Home > China, Donald H. Harrison, Japan, Visual Arts > San Diego’s Historic Places: Mingei International Museum

San Diego’s Historic Places: Mingei International Museum

 

Nakashima table at Mingei International Museum, Balboa Park

By Donald H. Harrison

Donald H. Harrison

SAN DIEGO–Outside the Mingei International Museum in Balboa Park stand two large, fanciful sculptures by Niki de Saint Phalle, an internationally celebrated sculptor who lived in La Jolla in the final
years of her life. One created in 1998 from glass, stones, mirrors and polyester, called “Poet and
Muse,” depicts a male poet with a female muse on his shoulders, his arms transforming into her legs.

The other, playfully called a “Nikigator,” is an elongated, exagerrated alligator made from similar materials and sitting on playground foam, a delightful magnet for preschoolers who can scamper through the Nikigator’s innards.

“Poet and Muse” is a tribute to the creative process that drives the folk artists and craftspeople whose works are on exhibit at the Mingei,whereas the “Niki-gator” matches the museum’s theme, which is celebration of artisans who turn everyday objects into works of art through their care and talent. Playground equipment could simply be functional, but not in Saint Phalle’s world. This piece, intended to be touched, caressed and climbed upon by tykes, is a stimulus for the young imagination.

Saint Phalle’s works are exhibited throughout the world, and especially in San Diego County. “Coming Together” is a large circular piece outside the downtown San Diego Convention Center; “Queen Califia’s Magic Circle” is in Kit Carson Park in Escondido, and” Sun God” is a prominent feature on the UCSD campus. Saint-Phalle also has an entire menagerie of imaginative, fanciful animals on permanent exhibit at the Jerusalem Zoo.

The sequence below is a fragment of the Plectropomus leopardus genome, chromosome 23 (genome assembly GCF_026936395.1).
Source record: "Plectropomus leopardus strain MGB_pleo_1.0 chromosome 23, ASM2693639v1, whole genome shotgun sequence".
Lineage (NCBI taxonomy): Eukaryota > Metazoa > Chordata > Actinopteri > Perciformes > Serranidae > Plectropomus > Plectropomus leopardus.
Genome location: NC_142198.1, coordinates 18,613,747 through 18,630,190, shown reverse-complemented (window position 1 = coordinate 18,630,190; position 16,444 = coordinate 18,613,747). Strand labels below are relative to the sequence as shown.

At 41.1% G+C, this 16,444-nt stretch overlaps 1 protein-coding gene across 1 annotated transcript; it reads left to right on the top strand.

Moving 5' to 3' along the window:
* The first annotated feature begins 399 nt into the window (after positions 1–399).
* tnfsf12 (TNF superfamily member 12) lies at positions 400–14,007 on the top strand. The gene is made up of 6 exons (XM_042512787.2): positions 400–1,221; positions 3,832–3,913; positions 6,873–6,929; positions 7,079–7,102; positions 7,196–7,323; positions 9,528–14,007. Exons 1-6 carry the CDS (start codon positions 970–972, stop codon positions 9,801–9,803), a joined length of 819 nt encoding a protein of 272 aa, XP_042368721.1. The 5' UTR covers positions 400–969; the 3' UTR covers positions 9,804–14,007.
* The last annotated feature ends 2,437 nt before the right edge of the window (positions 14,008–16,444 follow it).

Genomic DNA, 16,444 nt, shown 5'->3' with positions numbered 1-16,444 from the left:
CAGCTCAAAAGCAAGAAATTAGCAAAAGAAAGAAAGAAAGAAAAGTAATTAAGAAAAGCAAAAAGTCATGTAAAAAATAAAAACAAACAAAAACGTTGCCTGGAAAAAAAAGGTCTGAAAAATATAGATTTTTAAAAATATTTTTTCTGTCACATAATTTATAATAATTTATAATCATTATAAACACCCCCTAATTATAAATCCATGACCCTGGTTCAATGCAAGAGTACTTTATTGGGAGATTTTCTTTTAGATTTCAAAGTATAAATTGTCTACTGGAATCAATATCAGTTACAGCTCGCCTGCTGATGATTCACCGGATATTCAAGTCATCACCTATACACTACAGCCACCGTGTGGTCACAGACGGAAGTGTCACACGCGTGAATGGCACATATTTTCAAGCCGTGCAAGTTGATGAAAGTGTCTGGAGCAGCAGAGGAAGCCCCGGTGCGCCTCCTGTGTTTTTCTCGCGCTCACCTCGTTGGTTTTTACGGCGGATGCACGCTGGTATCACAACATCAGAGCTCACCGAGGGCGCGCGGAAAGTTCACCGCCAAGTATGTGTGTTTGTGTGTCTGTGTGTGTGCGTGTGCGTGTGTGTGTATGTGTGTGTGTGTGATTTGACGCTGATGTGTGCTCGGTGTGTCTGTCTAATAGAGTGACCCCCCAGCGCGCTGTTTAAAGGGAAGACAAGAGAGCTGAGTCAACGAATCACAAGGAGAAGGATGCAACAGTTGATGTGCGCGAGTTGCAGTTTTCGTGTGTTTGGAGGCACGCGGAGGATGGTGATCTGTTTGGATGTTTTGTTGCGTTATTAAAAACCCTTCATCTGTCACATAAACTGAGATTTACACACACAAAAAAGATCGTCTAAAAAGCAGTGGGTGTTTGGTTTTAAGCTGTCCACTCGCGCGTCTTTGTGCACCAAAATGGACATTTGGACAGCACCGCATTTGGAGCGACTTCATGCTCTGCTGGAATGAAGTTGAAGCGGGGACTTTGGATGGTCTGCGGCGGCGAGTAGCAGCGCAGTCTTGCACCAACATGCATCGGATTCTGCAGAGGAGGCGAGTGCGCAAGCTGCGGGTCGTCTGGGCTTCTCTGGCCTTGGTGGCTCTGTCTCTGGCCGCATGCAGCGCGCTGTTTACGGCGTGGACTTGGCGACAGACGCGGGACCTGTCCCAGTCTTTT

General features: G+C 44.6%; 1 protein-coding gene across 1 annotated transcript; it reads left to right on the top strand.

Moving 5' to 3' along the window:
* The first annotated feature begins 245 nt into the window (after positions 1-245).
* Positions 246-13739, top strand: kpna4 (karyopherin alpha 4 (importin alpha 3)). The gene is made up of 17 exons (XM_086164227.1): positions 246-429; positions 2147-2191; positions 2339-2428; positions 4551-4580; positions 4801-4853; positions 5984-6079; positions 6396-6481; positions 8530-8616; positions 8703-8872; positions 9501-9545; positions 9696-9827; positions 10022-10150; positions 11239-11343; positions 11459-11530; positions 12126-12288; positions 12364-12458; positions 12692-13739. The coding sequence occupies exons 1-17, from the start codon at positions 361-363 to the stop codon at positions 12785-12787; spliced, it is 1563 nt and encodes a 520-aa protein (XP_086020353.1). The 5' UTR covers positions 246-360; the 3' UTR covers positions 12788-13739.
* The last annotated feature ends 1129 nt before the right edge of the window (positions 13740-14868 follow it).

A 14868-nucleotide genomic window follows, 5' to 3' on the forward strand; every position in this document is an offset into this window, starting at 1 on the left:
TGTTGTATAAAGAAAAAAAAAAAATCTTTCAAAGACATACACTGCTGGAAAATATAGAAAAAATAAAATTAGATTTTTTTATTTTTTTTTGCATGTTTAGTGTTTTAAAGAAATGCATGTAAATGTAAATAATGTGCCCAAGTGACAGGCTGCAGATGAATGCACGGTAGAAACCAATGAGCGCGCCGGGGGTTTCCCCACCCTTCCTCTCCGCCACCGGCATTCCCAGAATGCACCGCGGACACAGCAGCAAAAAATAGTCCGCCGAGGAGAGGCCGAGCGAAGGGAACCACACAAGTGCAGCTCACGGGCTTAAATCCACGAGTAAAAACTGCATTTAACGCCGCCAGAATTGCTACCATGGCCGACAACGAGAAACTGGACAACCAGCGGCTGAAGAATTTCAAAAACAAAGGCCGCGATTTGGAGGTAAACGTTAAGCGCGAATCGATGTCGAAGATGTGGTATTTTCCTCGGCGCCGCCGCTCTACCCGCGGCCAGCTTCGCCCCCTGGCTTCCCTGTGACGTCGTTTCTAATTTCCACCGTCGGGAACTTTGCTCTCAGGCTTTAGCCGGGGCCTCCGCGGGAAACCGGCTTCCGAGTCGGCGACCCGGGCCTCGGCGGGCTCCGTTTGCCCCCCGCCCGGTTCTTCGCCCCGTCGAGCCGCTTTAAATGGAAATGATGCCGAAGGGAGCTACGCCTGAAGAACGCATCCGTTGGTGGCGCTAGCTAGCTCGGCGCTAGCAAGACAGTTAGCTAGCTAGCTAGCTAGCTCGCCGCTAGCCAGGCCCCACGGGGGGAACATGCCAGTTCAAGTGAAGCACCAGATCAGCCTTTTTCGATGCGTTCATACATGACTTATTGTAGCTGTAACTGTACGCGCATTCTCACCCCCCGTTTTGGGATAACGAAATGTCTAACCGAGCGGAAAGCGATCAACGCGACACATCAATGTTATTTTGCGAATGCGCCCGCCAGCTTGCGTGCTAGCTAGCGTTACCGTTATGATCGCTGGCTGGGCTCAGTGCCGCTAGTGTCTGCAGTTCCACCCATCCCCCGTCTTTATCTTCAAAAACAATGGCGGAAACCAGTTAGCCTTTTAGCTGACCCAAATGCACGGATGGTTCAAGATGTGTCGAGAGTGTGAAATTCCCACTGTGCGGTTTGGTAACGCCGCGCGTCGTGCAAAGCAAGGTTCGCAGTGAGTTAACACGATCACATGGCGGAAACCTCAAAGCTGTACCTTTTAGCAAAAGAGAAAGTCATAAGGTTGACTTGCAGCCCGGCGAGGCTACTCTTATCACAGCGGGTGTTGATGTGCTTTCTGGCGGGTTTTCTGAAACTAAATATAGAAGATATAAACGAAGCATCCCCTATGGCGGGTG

Inside Balboa Park’s re-created House of Charm, built in its original incarnation for the 1915 Panama-California Exhibition, the Mingei held a major restrospective of Saint Phalle’s work.  Following her death in 2002, what had been a planned as another exhibit for her at the Mingei’s smaller facility in Escondido, was transformed into a tribute to her life and works.

Saint-Phalle and the museum’s founder, Martha Longenecker, were close friends. Saint Phalle not only was represented in the museum’s collection, she became one of its important financial benefactors. One day, according to Martha Ehringer, the museum’s public relations director, Saint Phalle told Longenecker she wanted to purchase for the museum any piece it wanted. Thrilled, Longenecker suggested a grand piano. But Saint Phalle decided anyone with sufficient funds could make such a gift, she wanted something much finer, much more memorable. So she commissioned a long table suitable for board meetings to be made by Mira Nakashima at the Nakashima Woodshop in New Hope, Pennsylvania, and purchased 18 chairs fashioned by Mira’s father, the late master woodworker George Nakashima– two chairs to be placed at each end of the table, and seven along each side.

Doug Smalheer, a docent who taught U.S. history for 40 years, a majority of that time at San Diego’s Mesa College, is enamored of the table and chairs, and tells the story of Nakashima’s life and works with all the zest of one describing Washington crossing the Delaware, or Lincoln signing the Emancipation Proclamation.